Having been directly involved in the retail automobile business for over 40 years now, I have come to learn that every once in a while someone comes along with a great idea that makes a lot of sense. Some of those ideas make a big hit in the marketplace, while others do not. This is largely due to choice. The free enterprise system of capitalism is by far the greatest structure of any economy we know to exist. The basic formula of supply and demand equals price is the backbone for capitalism. Capitalism and free enterprise are all about choice. This is true both on large (nationally) and small (dealership) scales.

When you really think about it, choice is something that is at the very foundation of who we are as individuals. It is one of our inner-core, ingrained human concepts. Starting from a very early age, we make choices. Then, we analyze or somehow process the results and go on about our lives only to make additional choices. This is a never-ending circle of events that really takes us through our entire life cycle. As little babies we learn that we can get attention, or something else we want, by crying or laughing. When babies cry, they get fed or their diapers changed. When babies laugh, they get to see some more of the silly faces the grown-ups are making.

As we grow into children and teenagers, we make more choices. Sometimes we are rewarded and other times, not so much. As we grow older, we hopefully learn from the results of the choices we have made along the way. Naturally, we want to repeat the good choices whenever possible and minimize or eliminate the bad. When we come to that proverbial fork in the road, some of us delay making a choice, thereby delaying the result, whether good or bad. For some, not doing anything is a choice in and of itself. Choosing to do nothing is usually not the best choice. All too often, this is the case when it comes to precise vehicle inventory management.

Today’s technology gives us all the opportunity to make better inventory management choices and more intelligent decisions, more accurately and faster than ever before. Literally, with a few clicks of your mouse in the right program, you can get all of the information you need to make the best possible decisions regarding inventory. While it is impossible to predict economic swings, natural disasters, terrorist activities or wild fuel-price fluctuations, you can phase in a more active inventory. Ask yourself this question: Am I confident that my managers are using all of the tools and data available to them to make the very best possible inventory management choices? If not, why not?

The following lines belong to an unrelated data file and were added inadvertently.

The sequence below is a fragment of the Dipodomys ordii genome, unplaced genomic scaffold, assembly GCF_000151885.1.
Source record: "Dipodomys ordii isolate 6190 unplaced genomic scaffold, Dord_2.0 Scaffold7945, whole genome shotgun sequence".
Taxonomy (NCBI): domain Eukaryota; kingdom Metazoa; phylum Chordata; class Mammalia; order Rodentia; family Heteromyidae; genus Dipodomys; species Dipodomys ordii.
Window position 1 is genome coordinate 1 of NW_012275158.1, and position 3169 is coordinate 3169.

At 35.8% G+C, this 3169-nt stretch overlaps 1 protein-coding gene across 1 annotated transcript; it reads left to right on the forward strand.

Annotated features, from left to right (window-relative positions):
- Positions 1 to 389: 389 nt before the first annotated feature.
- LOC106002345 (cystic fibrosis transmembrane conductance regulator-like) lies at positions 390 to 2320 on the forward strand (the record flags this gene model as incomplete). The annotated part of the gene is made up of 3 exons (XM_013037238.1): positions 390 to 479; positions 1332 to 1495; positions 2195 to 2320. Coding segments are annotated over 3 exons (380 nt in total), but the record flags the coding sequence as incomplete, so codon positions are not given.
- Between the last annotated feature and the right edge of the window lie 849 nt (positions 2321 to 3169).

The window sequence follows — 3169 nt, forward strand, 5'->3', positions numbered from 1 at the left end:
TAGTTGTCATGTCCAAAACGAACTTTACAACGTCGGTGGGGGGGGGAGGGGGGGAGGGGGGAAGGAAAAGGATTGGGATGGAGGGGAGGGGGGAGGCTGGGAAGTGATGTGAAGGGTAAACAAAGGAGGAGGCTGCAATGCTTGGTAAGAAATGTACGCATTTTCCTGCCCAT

The key indicators that are the backbone of precise vehicle inventory management include, but are not limited to, specific model number, option packages, color, trim, individual options, average age to retail, average gross per unit, average age of inventory, seasonality, and special events. The proverbial bottom line is this: if you want to increase your bottom line (and who doesn’t), it can be done by re-examining and restructuring the way you make new and used vehicle purchasing decisions. It really is all about choice and the system you use to facilitate that choice.

The idea of any good vehicle inventory management system is to quickly give information to management that is easy to read, use and understand, and will help accomplish the following:

1. Continually phase in what’s needed and phase out what’s not
2. Recommend some specific action that needs to be taken
3. Make decisions based on actual data, not gut feel

There is tremendous potential to implementing an inventory management system for both your new and used vehicle departments. By improving your methods of choice, the following is a partial list of benefits that you can enjoy.

• A 5-percent bottom line increase
• Released frozen capital
• Increased gross profit per vehicle retailed
• Monthly floorplan interest credits
• 60-day supply of new vehicles
• 35-day supply of used vehicles
• Reduced wholesale pain
• Reduced variable selling expense
• Continuous training and system implementation
• Feedback and accountability
• Improved market penetration
• Increased closing ratios
• Group reports for multiple locations with different demographics
• Reduced advertising expense
• Significantly impacted return on investment
• Improved CSI
• More units delivered
• Complete new vehicle inventory turn six-plus times per year
• Complete used vehicle inventory turn 10 to 12 times per year
• Knowledge of your highest producing color, package code, engine, etc.
• An inventory stocking guide by specific model number
• Totally objective inventory decisions
• Knowledge of exactly what to advertise and when
• Inventory that matches current market demands

Inventory management is a science. Make no mistake about it. Choosing to do nothing differently will get you just that—nothing different. Making better choices is worth the effort. There are a few good vehicle inventory management systems available from which to choose. The power of choice really does make a difference. We have all experienced it, and we all will continue to do so. I hope you will make choices that are in your dealership’s best interest.

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